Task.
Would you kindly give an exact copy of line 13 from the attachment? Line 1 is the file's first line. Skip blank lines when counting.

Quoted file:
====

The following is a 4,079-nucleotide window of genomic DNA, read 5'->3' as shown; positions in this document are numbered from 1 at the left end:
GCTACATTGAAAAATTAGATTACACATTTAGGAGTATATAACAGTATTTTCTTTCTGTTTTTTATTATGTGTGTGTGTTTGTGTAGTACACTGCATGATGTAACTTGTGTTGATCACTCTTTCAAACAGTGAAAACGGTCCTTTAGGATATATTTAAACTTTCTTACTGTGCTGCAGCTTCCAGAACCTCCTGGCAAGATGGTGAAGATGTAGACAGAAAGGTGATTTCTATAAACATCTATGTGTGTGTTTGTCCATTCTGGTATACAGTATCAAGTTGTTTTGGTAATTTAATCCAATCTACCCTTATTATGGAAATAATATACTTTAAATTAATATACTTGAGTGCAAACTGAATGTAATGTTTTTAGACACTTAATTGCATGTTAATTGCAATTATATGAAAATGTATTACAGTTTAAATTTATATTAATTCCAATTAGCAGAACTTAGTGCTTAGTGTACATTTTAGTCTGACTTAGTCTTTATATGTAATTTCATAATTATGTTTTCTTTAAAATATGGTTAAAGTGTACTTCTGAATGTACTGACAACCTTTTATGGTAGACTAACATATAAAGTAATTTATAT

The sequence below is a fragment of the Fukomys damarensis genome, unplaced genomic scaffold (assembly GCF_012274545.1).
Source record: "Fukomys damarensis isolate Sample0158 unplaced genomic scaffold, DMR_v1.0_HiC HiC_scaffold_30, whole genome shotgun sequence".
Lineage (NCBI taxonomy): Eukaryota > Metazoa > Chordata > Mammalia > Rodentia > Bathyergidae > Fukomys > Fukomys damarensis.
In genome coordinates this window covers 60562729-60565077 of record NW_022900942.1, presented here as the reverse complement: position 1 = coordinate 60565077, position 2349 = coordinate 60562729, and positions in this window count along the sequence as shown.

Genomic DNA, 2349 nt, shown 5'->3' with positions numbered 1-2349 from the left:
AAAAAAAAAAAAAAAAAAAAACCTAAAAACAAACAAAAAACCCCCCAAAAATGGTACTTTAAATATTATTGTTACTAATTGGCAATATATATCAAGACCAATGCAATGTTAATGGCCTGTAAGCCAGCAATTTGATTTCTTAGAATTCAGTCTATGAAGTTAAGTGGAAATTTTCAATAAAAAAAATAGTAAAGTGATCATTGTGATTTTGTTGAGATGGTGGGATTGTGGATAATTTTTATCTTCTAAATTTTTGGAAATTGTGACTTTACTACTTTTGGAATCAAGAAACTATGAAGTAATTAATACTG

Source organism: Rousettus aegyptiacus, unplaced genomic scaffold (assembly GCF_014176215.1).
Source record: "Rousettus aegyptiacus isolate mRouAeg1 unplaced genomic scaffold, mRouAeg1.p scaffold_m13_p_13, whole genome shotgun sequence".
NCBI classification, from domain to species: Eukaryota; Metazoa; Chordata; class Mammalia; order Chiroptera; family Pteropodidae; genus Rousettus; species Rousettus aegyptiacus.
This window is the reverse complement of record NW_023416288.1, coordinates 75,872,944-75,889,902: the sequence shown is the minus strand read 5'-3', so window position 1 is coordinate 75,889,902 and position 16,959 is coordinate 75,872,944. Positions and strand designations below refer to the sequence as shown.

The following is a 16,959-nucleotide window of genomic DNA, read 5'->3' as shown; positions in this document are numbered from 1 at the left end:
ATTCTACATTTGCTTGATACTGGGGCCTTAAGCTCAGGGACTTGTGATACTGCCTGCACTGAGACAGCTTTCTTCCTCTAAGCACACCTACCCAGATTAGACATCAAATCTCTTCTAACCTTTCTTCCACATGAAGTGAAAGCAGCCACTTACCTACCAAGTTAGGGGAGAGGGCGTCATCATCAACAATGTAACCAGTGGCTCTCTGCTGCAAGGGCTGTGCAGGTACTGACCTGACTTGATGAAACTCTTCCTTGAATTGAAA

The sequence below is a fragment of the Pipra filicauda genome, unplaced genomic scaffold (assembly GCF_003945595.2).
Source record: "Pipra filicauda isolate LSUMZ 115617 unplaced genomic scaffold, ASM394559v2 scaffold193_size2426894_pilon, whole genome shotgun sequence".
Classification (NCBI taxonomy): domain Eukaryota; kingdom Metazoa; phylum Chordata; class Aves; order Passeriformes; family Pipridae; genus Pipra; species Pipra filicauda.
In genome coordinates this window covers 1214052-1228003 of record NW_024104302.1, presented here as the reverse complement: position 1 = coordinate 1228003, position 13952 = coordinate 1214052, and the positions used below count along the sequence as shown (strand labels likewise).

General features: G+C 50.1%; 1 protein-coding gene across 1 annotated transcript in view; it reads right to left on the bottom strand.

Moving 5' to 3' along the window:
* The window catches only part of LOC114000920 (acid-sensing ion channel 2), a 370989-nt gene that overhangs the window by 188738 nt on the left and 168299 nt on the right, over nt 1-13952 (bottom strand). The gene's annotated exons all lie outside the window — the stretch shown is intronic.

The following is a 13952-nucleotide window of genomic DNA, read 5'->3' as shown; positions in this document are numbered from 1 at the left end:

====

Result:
The following is a 16,959-nucleotide window of genomic DNA, read 5'->3' as shown; positions in this document are numbered from 1 at the left end: